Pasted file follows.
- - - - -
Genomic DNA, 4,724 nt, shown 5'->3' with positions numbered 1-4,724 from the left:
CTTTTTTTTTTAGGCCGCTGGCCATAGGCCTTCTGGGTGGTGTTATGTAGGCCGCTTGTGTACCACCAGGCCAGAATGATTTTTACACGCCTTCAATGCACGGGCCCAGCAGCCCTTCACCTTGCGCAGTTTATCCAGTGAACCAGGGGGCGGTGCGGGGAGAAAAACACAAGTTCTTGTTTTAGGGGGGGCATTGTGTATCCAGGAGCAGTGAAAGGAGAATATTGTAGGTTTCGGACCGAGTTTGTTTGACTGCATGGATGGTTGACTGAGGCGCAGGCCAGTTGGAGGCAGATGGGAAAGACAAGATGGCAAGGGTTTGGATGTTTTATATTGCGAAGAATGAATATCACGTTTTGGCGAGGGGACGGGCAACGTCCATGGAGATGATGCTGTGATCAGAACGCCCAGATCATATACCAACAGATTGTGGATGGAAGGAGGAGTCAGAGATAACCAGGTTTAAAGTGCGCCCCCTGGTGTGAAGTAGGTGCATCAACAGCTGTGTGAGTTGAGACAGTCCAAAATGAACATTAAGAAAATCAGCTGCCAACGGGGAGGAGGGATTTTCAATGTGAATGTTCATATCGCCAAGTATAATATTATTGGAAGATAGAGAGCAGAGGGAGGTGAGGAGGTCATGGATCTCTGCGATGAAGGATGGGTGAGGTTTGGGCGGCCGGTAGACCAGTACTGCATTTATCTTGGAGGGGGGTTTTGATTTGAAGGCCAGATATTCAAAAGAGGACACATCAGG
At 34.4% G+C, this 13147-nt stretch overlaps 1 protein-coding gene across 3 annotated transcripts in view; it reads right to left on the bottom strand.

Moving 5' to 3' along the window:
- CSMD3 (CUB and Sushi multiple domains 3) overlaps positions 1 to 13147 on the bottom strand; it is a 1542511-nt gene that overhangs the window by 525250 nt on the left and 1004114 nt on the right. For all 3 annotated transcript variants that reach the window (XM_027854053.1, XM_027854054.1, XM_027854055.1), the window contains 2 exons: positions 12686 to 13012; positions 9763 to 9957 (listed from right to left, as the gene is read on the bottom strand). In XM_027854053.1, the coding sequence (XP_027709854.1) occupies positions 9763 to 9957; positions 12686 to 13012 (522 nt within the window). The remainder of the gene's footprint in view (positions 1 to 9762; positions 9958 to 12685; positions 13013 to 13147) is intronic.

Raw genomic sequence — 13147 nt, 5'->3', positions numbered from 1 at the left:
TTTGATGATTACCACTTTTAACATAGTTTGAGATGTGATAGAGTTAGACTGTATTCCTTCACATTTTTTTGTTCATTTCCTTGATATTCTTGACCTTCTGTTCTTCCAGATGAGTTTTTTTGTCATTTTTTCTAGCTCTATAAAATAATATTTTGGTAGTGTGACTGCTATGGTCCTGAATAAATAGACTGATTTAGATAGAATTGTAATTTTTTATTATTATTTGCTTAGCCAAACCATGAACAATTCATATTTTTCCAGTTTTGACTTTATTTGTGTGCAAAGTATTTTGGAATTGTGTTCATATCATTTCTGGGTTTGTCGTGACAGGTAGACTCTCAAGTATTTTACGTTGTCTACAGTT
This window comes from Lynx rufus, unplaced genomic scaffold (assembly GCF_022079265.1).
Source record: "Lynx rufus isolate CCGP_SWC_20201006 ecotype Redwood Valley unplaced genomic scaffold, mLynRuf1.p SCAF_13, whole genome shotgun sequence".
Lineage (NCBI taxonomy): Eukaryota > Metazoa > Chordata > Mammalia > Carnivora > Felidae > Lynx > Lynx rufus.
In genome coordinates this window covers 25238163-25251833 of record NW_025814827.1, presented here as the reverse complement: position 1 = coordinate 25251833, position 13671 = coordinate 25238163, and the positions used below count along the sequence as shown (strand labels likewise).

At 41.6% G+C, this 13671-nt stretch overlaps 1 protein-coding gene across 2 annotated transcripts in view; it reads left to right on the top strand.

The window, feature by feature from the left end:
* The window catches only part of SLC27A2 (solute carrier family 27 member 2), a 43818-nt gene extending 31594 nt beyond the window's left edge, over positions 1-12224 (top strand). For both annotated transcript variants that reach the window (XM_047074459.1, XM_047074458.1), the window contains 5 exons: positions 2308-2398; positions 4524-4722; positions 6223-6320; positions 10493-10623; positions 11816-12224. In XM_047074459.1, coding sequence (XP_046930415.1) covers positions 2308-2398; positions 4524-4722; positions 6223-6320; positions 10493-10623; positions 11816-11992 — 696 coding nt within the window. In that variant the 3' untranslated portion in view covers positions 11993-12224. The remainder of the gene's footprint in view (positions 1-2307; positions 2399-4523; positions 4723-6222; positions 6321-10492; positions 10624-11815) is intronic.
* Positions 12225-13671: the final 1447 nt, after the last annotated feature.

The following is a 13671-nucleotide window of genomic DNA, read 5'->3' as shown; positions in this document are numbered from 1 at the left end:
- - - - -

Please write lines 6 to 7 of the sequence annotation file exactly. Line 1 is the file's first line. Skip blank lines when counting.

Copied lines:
Raw genomic sequence — 13147 nt, 5'->3', positions numbered from 1 at the left:
TTTGATGATTACCACTTTTAACATAGTTTGAGATGTGATAGAGTTAGACTGTATTCCTTCACATTTTTTTGTTCATTTCCTTGATATTCTTGACCTTCTGTTCTTCCAGATGAGTTTTTTTGTCATTTTTTCTAGCTCTATAAAATAATATTTTGGTAGTGTGACTGCTATGGTCCTGAATAAATAGACTGATTTAGATAGAATTGTAATTTTTTATTATTATTTGCTTAGCCAAACCATGAACAATTCATATTTTTCCAGTTTTGACTTTATTTGTGTGCAAAGTATTTTGGAATTGTGTTCATATCATTTCTGGGTTTGTCGTGACAGGTAGACTCTCAAGTATTTTACGTTGTCTACAGTT